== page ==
Type 1 Diabetes Incidence Skyrocketing in China

written by Sarah Howard
Coordinator, Diabetes-Obesity Spectrum Working Group

Sarah HowardYou may have seen the news, published in JAMA, that type 1 diabetes prevalence in US children increased by 21.1% between 2001 and 2009 (Dabelea et al. 2014).

You may not have seen the news from the other side of the world, that type 1 diabetes incidence increased by 14.2% per year in Shanghai’s children. At this rate, the incidence of type 1 will double in just four years in Shanghai (between 2016 and 2020), and prevalence will sextuple by 2025 (Zhao et al 2014).

What might explain an increasing incidence that is this rapid and this large? The first thing that comes to my mind is pollution. Indeed, air pollution exposure has been linked to type 1 diabetes incidence in children from Los Angeles (Hathout et al. 2006). However, most environmental chemical exposures have not been well studied in type 1 diabetes—or even studied at all (Howard and Lee 2012). The extremely rapid increase of type 1 diabetes incidence in China—in an area where type 1 has traditionally been rare—deserves our full attention. Pollution as a potential cause or contributor to this increase should not be ignored.

Overall, worldwide, type 1 incidence has risen about 3% per year since World War 2 in the children living in industrialized countries (Gale 2002). It is a well-documented increase. Published studies show increasing type 1 incidence from over 60 countries/regions around the world:

Algeria, Argentina, Australia, Austria, Belarus, Belgium, Bosnia and Herzegovinia, Brazil, Bulgaria, Canada, Chile, China, Colombia, Croatia, Cyprus, Czech Republic, Denmark, Dominican Republic, Egypt, Estonia, Finland, France, Germany, Greece, Hungary, Ireland, Israel, Italy, Japan, Jordan, Kuwait, Latvia, Libya, Lithuania, Luxembourg, Macedonia, Malta, Mexico, Netherlands, New Zealand, Norway, Peru, Poland, Portugal, Romania, Russia, Saudi Arabia, Singapore, Slovak Republic, Slovenia, Spain, Sweden, Switzerland, Taiwan, Thailand, Tunisia, Turkey, United Kingdom, United States of America, Uruguay, US Virgin Islands.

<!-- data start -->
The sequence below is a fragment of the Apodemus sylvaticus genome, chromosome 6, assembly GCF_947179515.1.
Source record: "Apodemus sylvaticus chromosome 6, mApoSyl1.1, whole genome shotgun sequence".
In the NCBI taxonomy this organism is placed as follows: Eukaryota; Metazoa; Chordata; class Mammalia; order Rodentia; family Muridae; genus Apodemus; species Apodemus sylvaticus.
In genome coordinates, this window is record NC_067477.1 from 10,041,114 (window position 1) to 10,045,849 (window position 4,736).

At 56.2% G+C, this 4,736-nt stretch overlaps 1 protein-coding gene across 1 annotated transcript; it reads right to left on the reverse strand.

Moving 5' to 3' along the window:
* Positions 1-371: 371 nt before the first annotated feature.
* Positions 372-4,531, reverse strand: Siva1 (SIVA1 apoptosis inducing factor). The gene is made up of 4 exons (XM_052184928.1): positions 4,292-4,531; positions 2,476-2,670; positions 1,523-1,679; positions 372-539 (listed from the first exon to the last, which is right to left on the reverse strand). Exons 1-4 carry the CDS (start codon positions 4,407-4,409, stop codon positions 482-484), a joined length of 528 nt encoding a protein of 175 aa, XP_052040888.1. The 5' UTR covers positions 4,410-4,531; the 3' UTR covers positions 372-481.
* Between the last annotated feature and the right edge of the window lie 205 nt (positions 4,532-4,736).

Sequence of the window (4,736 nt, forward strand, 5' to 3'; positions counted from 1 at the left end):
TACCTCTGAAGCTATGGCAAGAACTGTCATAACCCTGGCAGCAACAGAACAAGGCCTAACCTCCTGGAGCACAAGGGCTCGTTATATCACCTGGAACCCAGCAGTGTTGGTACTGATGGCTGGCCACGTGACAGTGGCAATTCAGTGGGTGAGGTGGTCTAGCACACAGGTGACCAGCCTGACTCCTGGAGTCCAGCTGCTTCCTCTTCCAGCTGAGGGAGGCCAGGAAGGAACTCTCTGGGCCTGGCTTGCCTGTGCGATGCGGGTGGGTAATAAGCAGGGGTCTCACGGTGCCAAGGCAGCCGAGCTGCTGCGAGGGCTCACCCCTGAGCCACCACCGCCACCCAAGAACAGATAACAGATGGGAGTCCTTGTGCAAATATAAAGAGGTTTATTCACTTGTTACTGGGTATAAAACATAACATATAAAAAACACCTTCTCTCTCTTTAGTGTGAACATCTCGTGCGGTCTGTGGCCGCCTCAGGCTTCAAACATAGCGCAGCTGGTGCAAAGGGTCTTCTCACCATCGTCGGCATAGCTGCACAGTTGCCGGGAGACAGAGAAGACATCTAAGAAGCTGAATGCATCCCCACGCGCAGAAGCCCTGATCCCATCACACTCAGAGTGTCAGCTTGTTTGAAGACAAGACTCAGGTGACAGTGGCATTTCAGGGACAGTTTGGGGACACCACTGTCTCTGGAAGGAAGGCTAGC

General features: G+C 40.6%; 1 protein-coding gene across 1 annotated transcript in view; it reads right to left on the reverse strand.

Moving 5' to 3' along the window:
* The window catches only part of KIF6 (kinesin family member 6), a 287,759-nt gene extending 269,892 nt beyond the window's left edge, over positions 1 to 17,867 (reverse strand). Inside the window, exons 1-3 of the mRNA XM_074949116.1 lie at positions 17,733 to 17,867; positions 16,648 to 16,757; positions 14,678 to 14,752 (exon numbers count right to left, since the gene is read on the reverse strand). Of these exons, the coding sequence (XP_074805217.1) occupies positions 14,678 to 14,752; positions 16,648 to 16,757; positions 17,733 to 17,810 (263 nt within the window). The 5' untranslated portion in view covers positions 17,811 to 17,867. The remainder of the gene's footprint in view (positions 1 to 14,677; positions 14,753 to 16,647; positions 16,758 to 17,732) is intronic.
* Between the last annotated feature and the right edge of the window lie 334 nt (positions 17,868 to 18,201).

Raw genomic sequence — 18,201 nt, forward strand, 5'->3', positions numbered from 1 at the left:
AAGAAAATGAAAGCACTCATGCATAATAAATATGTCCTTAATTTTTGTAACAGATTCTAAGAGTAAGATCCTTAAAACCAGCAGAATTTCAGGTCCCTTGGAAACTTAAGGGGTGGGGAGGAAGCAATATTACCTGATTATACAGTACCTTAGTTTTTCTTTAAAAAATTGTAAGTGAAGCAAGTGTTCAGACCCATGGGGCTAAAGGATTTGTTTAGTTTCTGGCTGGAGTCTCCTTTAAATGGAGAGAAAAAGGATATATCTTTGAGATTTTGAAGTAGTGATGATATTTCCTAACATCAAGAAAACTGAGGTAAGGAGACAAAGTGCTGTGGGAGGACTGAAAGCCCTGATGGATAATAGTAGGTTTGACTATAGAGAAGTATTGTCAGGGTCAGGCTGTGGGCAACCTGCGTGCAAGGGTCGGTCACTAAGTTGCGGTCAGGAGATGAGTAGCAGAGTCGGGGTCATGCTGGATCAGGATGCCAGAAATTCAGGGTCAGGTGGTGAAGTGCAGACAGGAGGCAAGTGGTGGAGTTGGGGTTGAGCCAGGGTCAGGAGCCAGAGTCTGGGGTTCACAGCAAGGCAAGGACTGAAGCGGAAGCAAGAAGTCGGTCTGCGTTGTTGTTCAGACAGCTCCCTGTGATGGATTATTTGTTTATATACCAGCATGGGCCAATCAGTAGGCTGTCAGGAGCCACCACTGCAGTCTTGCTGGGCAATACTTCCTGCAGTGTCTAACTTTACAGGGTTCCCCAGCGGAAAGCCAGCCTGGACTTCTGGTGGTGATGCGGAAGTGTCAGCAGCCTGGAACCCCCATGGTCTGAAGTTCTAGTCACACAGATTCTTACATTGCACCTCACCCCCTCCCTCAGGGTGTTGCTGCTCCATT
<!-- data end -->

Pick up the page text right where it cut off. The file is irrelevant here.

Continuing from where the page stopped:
But these latest number from China show a faster increase than ever before documented. It is time to figure out why.

For more studies on diabetes incidence and prevalence—especially type 1—see my collection in Pubmed. You can download the studies into your reference manager program or just view them in Pubmed.


Dabelea D, Mayer-Davis EJ, Saydah S, Imperatore G, Linder B, Divers J, Bell R, Badaru A, Talton JW, Crume T, et al. 2014. Prevalence of type 1 and type 2 diabetes among children and adolescents from 2001 to 2009. JAMA 311(17):1778-1786.

Gale EA. 2002. The rise of childhood type 1 diabetes in the 20th century. Diabetes 51(12):3353-3361.

Hathout EH, Beeson WL, Ischander M, Rao R, Mace JW. 2006. Air pollution and type 1 diabetes in children. Pediatric Diabetes 7(2):81-87.

Howard SG, Lee DH. 2012. What is the role of human contamination by environmental chemicals in the development of type 1 diabetes? Journal of Epidemiology and Community Health 66(6):479-481.

Zhao Z, Sun C, Wang C, Li P, Wang W, Ye J, Gu X, Wang X, Shen S, Zhi D, et al. 2014. Rapidly rising incidence of childhood type 1 diabetes in Chinese population: epidemiology in Shanghai during 1997-2011. Acta Diabetologica.

One thought on “Type 1 Diabetes Incidence Skyrocketing in China

  1. Pingback: 1.1 What if Chronic Illness is an Intelligent Process Gone Awry? Insights from Type 1 Diabetes - Chronic Illness Trauma Studies

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